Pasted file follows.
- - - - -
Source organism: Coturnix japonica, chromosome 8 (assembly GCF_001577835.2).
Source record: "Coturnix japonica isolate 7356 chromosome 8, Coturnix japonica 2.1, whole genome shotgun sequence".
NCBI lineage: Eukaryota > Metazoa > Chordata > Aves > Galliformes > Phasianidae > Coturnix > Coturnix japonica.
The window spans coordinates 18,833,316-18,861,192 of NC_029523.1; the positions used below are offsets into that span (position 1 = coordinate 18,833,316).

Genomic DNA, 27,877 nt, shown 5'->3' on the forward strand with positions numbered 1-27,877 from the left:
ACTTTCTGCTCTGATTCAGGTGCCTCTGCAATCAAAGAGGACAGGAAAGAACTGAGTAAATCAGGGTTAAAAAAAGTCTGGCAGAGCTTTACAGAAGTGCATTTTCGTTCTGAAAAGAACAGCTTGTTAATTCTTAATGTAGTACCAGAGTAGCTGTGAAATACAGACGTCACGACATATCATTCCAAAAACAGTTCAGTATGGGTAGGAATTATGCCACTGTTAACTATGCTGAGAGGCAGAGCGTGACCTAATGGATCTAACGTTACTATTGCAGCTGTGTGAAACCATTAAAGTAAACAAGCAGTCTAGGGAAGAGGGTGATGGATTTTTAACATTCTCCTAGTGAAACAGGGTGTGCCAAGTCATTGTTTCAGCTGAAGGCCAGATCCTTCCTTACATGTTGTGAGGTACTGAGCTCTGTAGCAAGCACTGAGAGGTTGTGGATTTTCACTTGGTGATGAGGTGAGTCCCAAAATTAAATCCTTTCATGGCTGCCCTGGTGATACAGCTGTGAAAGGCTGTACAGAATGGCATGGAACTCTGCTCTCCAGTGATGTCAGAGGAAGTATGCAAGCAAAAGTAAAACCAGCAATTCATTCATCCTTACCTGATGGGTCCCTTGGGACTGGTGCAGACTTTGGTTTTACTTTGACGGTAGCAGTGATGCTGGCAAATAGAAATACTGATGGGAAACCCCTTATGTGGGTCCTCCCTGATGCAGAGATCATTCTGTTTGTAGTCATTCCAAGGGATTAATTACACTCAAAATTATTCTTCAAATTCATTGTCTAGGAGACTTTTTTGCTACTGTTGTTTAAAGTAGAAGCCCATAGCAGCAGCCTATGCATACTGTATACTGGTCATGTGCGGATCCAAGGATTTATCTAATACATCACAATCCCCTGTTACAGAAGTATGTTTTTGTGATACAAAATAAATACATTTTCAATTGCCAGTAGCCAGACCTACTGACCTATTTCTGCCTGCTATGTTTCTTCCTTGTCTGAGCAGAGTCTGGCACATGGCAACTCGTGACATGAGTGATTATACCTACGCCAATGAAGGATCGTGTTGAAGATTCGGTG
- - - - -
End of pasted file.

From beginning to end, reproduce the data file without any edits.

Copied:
Source organism: Coturnix japonica, chromosome 8 (assembly GCF_001577835.2).
Source record: "Coturnix japonica isolate 7356 chromosome 8, Coturnix japonica 2.1, whole genome shotgun sequence".
NCBI lineage: Eukaryota > Metazoa > Chordata > Aves > Galliformes > Phasianidae > Coturnix > Coturnix japonica.
The window spans coordinates 18,833,316-18,861,192 of NC_029523.1; the positions used below are offsets into that span (position 1 = coordinate 18,833,316).

Genomic DNA, 27,877 nt, shown 5'->3' on the forward strand with positions numbered 1-27,877 from the left:
ACTTTCTGCTCTGATTCAGGTGCCTCTGCAATCAAAGAGGACAGGAAAGAACTGAGTAAATCAGGGTTAAAAAAAGTCTGGCAGAGCTTTACAGAAGTGCATTTTCGTTCTGAAAAGAACAGCTTGTTAATTCTTAATGTAGTACCAGAGTAGCTGTGAAATACAGACGTCACGACATATCATTCCAAAAACAGTTCAGTATGGGTAGGAATTATGCCACTGTTAACTATGCTGAGAGGCAGAGCGTGACCTAATGGATCTAACGTTACTATTGCAGCTGTGTGAAACCATTAAAGTAAACAAGCAGTCTAGGGAAGAGGGTGATGGATTTTTAACATTCTCCTAGTGAAACAGGGTGTGCCAAGTCATTGTTTCAGCTGAAGGCCAGATCCTTCCTTACATGTTGTGAGGTACTGAGCTCTGTAGCAAGCACTGAGAGGTTGTGGATTTTCACTTGGTGATGAGGTGAGTCCCAAAATTAAATCCTTTCATGGCTGCCCTGGTGATACAGCTGTGAAAGGCTGTACAGAATGGCATGGAACTCTGCTCTCCAGTGATGTCAGAGGAAGTATGCAAGCAAAAGTAAAACCAGCAATTCATTCATCCTTACCTGATGGGTCCCTTGGGACTGGTGCAGACTTTGGTTTTACTTTGACGGTAGCAGTGATGCTGGCAAATAGAAATACTGATGGGAAACCCCTTATGTGGGTCCTCCCTGATGCAGAGATCATTCTGTTTGTAGTCATTCCAAGGGATTAATTACACTCAAAATTATTCTTCAAATTCATTGTCTAGGAGACTTTTTTGCTACTGTTGTTTAAAGTAGAAGCCCATAGCAGCAGCCTATGCATACTGTATACTGGTCATGTGCGGATCCAAGGATTTATCTAATACATCACAATCCCCTGTTACAGAAGTATGTTTTTGTGATACAAAATAAATACATTTTCAATTGCCAGTAGCCAGACCTACTGACCTATTTCTGCCTGCTATGTTTCTTCCTTGTCTGAGCAGAGTCTGGCACATGGCAACTCGTGACATGAGTGATTATACCTACGCCAATGAAGGATCGTGTTGAAGATTCGGTG